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The Pinnacle of The Electrostatic Sound

Monday, August 17, 2009

Audiophile Review!
Oppo BDP-83 Universal Player









SACD, PCM and Video Playback
Impresses Veteran Audio Pro

by Tom Jung
Oppo Digital media players have been making quite an impression over the last three years. Players, such as the Oppo DV-980H upconverting DVD player, have impressed reviewers and discerning customers — with their welcome blend of value and performance.
Since its announcement late last year, I have been patiently waiting for Oppo’s BDP-83 universal player. I must say that after a month of viewing and listening to a multitude of BD, SACD and DVD-Video and DVD-Audio media, this player has far exceeded my expectations.

Features
The BDP-83 is a true universal audio player; it can handle all the major audio and video formats including: BD-Video/Audio, DVD-Video, DVD-Audio, SACD, and CD, AVCHD, as well as several less significant formats. All this for a street price of $499, available directly from Oppo.
Physically, the BDP-83 looks as good as it sounds — with all the really necessary front-panel controls cleanly laid out. Both front and rear USB ports can play digital music, movie and photo files, as well as from disc. Separate analog multichannel and stereo outputs are provided, the later sending a down-mixed signal from the multichannel sources or discrete stereo.
As you would expect from a top-notch Blu-ray player, the Oppo internally decodes to analog up to 7.1 channels of multichannel audio. It handles the lossless formats: Dolby Tru-HD and DTS Master, uncompressed PCM; and the various lossy formats, such as DTS and Dolby Digital. Analog decoding of multichannel DSD (Direct Stream Digital)-encoded music SACDs and the mostly abandoned DVD-Audio music format solidifies its universal player status.
The dedicated analog stereo output signal path is designed with high-end audiophile grade parts, according to Oppo, to make sure that that the two-channel listening experience is as accurate as possible.
The player also digitally bitstreams all the multichannel formats via the HDMI output jack — including DSD. Thus, compatible processors and receivers can decode the programming, if the end-user wants to bypass the internal converters.

In addition to HDMI digital output, PCM stereo audio output is available via optical and coax SPDIF in the source’s native resolution, up to 96 kHz sampling, as long as copy protection is not software enabled. Thus, the Oppo Digital can transmit 24/96 kHz stereo PCM — unlike many of today’s Blu-ray players that automatically downconvert to 48 kHz sampling frequency, regardless of source resolution.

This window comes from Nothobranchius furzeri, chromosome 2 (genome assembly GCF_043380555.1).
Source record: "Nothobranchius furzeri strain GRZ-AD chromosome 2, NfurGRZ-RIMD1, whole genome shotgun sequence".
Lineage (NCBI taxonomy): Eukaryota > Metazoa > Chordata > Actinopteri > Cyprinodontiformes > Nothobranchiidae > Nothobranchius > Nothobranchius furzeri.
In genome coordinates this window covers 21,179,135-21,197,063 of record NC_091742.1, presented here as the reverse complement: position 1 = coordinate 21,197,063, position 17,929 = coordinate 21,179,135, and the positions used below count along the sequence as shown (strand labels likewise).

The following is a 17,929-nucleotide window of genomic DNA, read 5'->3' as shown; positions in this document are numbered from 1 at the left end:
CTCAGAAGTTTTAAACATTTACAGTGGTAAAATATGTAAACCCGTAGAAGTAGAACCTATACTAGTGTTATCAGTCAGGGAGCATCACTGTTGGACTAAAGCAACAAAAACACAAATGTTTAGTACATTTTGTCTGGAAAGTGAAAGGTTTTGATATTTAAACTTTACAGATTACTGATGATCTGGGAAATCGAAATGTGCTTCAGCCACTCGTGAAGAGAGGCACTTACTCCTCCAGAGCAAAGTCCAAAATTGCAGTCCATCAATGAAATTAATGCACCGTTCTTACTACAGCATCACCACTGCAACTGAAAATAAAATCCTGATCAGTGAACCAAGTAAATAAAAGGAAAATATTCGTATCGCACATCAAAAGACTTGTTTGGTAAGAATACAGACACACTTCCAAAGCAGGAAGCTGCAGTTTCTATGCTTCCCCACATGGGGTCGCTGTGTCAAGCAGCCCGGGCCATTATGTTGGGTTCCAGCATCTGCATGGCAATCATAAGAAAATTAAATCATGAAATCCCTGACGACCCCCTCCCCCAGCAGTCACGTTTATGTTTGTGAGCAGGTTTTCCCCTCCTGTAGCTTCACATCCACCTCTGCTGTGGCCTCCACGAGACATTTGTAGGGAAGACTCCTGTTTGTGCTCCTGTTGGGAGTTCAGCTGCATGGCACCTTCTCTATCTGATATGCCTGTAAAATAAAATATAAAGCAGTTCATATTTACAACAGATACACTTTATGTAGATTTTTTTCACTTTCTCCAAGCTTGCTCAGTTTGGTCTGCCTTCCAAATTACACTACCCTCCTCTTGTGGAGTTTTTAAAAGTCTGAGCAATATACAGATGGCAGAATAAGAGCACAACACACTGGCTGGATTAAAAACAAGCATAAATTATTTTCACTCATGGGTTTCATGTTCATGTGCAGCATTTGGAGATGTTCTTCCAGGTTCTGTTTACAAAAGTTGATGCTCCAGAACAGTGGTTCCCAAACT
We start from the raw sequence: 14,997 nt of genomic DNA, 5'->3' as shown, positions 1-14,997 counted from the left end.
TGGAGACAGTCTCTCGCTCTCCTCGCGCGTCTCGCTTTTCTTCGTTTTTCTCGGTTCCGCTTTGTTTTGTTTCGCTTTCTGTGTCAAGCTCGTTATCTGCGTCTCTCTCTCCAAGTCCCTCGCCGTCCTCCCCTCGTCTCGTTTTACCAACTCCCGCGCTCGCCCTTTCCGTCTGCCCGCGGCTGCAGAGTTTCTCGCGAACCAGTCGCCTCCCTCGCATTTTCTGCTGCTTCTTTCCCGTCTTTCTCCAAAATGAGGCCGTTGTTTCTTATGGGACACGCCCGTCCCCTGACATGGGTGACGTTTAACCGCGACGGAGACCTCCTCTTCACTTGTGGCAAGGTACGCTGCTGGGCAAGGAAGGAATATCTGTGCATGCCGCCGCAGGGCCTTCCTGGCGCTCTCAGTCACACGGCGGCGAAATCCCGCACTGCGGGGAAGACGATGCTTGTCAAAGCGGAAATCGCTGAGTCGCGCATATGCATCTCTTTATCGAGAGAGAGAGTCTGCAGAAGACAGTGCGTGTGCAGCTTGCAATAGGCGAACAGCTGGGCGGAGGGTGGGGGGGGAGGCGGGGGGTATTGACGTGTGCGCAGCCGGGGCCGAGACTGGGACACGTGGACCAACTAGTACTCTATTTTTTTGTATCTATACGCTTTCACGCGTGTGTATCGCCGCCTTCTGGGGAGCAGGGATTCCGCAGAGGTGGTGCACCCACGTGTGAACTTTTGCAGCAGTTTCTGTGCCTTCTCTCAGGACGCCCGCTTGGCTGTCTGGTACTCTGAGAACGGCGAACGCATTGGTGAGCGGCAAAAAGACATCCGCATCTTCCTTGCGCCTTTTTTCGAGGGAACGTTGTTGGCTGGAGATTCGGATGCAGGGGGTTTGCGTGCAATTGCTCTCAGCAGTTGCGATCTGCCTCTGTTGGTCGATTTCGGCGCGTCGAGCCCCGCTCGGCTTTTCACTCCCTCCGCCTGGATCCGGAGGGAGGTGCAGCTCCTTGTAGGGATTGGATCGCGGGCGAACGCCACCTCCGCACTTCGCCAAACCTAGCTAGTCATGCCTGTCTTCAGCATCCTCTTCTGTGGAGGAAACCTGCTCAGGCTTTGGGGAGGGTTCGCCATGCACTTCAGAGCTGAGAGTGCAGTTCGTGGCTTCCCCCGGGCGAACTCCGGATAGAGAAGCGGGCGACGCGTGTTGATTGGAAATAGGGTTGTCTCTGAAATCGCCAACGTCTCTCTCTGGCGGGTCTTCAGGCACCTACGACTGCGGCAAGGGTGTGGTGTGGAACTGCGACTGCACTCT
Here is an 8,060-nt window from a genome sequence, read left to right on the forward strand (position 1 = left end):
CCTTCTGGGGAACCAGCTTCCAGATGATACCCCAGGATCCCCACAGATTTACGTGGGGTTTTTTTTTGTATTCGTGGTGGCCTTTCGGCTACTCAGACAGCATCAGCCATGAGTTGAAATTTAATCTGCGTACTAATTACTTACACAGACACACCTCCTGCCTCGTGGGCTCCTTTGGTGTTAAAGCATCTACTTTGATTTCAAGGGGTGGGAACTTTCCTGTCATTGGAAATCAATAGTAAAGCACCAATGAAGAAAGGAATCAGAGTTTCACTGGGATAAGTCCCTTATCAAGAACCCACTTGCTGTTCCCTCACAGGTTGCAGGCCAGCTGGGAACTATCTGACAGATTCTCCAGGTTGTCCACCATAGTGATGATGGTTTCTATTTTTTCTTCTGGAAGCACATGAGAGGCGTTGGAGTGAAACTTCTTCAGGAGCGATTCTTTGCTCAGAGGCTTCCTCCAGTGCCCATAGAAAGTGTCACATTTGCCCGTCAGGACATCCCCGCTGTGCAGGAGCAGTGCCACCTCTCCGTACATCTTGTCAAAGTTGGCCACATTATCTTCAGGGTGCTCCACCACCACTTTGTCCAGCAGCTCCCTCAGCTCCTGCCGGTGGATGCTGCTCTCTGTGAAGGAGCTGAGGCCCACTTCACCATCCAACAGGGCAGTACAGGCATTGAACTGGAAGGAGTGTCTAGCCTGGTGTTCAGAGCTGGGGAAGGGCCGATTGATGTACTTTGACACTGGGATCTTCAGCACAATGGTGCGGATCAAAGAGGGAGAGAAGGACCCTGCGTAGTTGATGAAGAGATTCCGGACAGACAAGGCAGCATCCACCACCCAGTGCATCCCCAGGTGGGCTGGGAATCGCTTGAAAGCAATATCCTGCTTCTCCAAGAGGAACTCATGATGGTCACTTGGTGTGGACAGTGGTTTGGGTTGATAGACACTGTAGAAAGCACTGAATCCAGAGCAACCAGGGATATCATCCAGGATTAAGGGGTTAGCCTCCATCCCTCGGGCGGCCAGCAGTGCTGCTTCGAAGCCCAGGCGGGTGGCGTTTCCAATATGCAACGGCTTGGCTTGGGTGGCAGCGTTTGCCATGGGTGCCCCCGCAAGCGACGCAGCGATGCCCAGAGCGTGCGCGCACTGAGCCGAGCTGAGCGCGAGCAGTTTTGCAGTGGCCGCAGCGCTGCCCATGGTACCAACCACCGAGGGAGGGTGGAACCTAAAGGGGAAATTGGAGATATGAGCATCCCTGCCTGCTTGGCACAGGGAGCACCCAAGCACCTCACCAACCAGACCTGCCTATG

For video output, the HDMI output is V1.3 with 30-bit and 36-bit Deep Color support, and it offers Source Direct output resolution for use with external video processors or high-end TV’s. Component and composite video outputs also are available.
Internal video processing is handled by Anchor Bay’s Video Reference Series technology, and is said to deliver a picture that is cleaner, smoother, true-to-life and free of artifacts. I have to agree. The Blu-ray video and DVD upconversion video are stellar.
An Ethernet port is provided for the BD-Live feature offered on an increasing number of Blu-ray titles, as well as online firmware player updates.
An easy “setup wizard” gets you up and running without cracking open the excellent owner’s manual (although I highly recommend reading it anyway). Many of the advanced operations cited in the manual allow you to get the most out of both the player and your A/V system. The on-screen Setup Menu options are nicely designed, easy to read and a piece of cake to navigate.
In the “Audio Format Setup,” the HDMI Audio can be set to output LPCM, which lets the BDP-83 decode the bitstreams including Dolby Digital Plus, Dolby True HD, DTS HD and DTS HD Master Audio. Selecting Bitstream will allow the receiver/preamp to do all the decoding.
SACD output can be set to PCM or DSD through the HDMI, depending on what the receiver/preamp can handle. The Integra Pre/Pro used in this review can handle both.
The remote has nicely illuminated buttons that even I can read without my reading glasses. The Pure Audio button (which turns off the video circuit) is claimed to lower the already quiet, audio noise floor (factory rated at -110 dB nominal).

The setup
I configured the player using both analog and digital outputs. The unbalanced analog outputs were plugged directly into my high-end multichannel Meitner Switchman analog preamp, while the HDMI output fed the Integra DHC-9.9 Pre/Pro; its balanced outputs were plugged into the balanced inputs on the Switchman.
(Editor’s Note: The Integra DHC-9.9 is a highly recommended audio/video preamp for those who need a comprehensively featured controller with excellent decoding of digital signals — as well as very good analog audio performance).
Each input of the Switchman was gain-matched for easy A/B comparison. The Switchman outputs its five-channel analog signals to my Bel Canto e.One power amplifiers, which drive five SLS ribbon monitors and a pair of SLS 12-inch powered subwoofers.
On the video side, the Integra HDMI output was connected to my Epson Home Cinema 1080P projector that beamed its image onto a 120-inch screen.

The audition
I had heard a lot about the BDP-83’s sound quality before getting my hands on one. After having produced and engineered more than 20 SACD albums on the DMP label, I bekieve that no other recording format can achieve the level of quality that DSD (the source for SACD) can deliver.
So I figured that playing well-recorded SACDS would ultimately reveal whether the Oppo’s Internet praise was justified. Guess what. The SACD multichannel output of the Oppo BDP-83 sounds as good, if not better, than some $5K plus stand-alone SACD/CD players that I have tested. In playing numerous SACDs, the sound was truly high end. Great detail, wide soundstage and super-smooth audio — without the harshness of inferior converters.
In fact, the Oppo’s converters were only just a couple of notches below the quality of the Meitner DSD converters, which are many thousands more in price. Impressive indeed!

When listening to SACD music and switching back and forth between the analog and the HDMI digital feed to the Integra, I clearly preferred the Oppo’s analog output. I found the stereo and multichannel image collapsed a bit with the digital output/external DAC decoding of the Integra. They both sounded good, but the pure analog output of the Oppo is so fine — with a smooth, sweet high end, without any trace of harshness.